Birdwatching From Germany, joined Sep 2003, 3933 posts, RR: 50 Posted (2 years 1 month 5 days 1 hour ago) and read 5008 times:
Has anybody ever wondered about the same thing? It seems like this is getting worse.
Usually I take my time when leaving the aircraft after arrival (don't want to stand in the aisle for an eternity), I usually leave as one of the last passengers so I get to see the almost empty cabin. On some long haul flights it's unbelievable how some passengers leave their seating area. All sorts of assorted trash lying around, crushed food on the carpets, blankets and pillows all over the place, ripped inflight magazines, and tons of other stuff. Especially at the seats of families with kids.
I try to never ever leave any trash anywhere (I can't throw anything on the ground in a public place, even if it's a tiny piece of paper, I just simply can't) and I like to leave an area where I've been as clean or even cleaner than when I got there, so after I leave the plane you'll find my blanket folded up and on the seat with the pillow.
But what is it with these totally trashed long haul cabins? It's much worse than how the general public leaves a train, taxi or picnic table.
All the things you probably hate about travelling are warm reminders that I'm home
Fallap From Denmark, joined Jan 2009, 497 posts, RR: 0
Reply 1, posted (2 years 1 month 4 days 23 hours ago) and read 4971 times:
Well the general public usually doesn't spend 10 hours in a taxi, train or bus with several meals served
I visited SAS' hangar back in early 2012, and I was invited in to an Airbus A340-300, which had just arrived from Bangkok. And the cabin looked like the destruction of Jerusalem! Just as you describe above.
rwy04lga From United States of America, joined Jul 2005, 3176 posts, RR: 9
Reply 2, posted (2 years 1 month 4 days 20 hours ago) and read 4896 times:
The FA comes around before landing to collect trash, but some people just don't care. I try to help by picking up an interesting magazine or seeing if I can put together a complete newspaper. When I leave my seat (the whole area, actually), you'd think that no one had been sitting there.
Just accept that some days, you're the pigeon, and other days the statue
reifel From Germany, joined Feb 2005, 1516 posts, RR: 1
Reply 3, posted (2 years 1 month 4 days 17 hours ago) and read 4845 times:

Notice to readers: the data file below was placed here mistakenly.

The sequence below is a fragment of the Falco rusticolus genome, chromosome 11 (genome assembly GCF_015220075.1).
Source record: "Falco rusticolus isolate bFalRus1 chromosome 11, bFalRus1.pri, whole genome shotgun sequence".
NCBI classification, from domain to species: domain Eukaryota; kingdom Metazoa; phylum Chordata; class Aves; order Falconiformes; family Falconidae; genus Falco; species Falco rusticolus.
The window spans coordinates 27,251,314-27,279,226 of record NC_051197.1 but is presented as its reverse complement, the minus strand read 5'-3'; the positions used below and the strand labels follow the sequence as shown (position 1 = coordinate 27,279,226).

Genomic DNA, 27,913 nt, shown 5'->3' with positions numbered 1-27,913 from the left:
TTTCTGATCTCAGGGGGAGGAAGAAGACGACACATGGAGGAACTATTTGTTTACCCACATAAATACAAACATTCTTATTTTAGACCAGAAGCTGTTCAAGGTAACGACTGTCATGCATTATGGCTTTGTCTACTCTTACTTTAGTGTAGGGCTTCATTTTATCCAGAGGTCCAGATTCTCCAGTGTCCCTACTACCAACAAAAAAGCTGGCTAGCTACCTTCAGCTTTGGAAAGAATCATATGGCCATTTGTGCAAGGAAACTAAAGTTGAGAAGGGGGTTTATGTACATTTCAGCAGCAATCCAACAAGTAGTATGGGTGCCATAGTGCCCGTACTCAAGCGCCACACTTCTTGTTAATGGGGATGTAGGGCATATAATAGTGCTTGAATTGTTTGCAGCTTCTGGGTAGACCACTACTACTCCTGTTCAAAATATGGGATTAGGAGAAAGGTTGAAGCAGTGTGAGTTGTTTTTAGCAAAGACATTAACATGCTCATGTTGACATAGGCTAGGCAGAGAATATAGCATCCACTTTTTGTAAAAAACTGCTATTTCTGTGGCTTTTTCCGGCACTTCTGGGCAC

One of my worst flights in this regard was not even long haul. It was a Egyptair A330 from CAI to KWI and the whole cabin was such a mess for a relatively short flight... I do not recall the crew was collecting a lot of trash either, but I might be wrong...
On a positive note on my AZ flight to Osaka, it was pretty clean. The Japanese people in general were very discrete and undisturbting. I remember the Football World Cup in France when they cleaned the stadium stands after the game...
Viscount724 From Switzerland, joined Oct 2006, 27211 posts, RR: 22
Reply 5, posted (2 years 1 month 4 days 9 hours ago) and read 4671 times:
Quoting Fallap (Reply 1): Well the general public usually doesn't spend 10 hours in a taxi, train or bus with several meals served
And on full flights (most flights these days) there isn't any convenient place to put your trash other than on the floor. I expect the cleaners find it faster to pick up debris from the floor than if it's stuffed into the seat pocket. And with today's tight seat pitches, passengers don't want to put their junk into the seat pocket as it reduces the already limited legroom.
777ER From New Zealand, joined Dec 2003, 12691 posts, RR: 17
Reply 6, posted (2 years 1 month 3 days 23 hours ago) and read 4543 times:
AIRLINERS.NET CREW FORUM MODERATOR
The worst areas I've found are where young children have been and premium cabins. My seat is always left with the blanket sitting neatly on the seat and any rubbish which the crew didn't collect is left in a bag on top of the blanket
babybus From , joined Dec 1969, posts, RR:
Reply 7, posted (2 years 1 month 3 days 20 hours ago) and read 4501 times: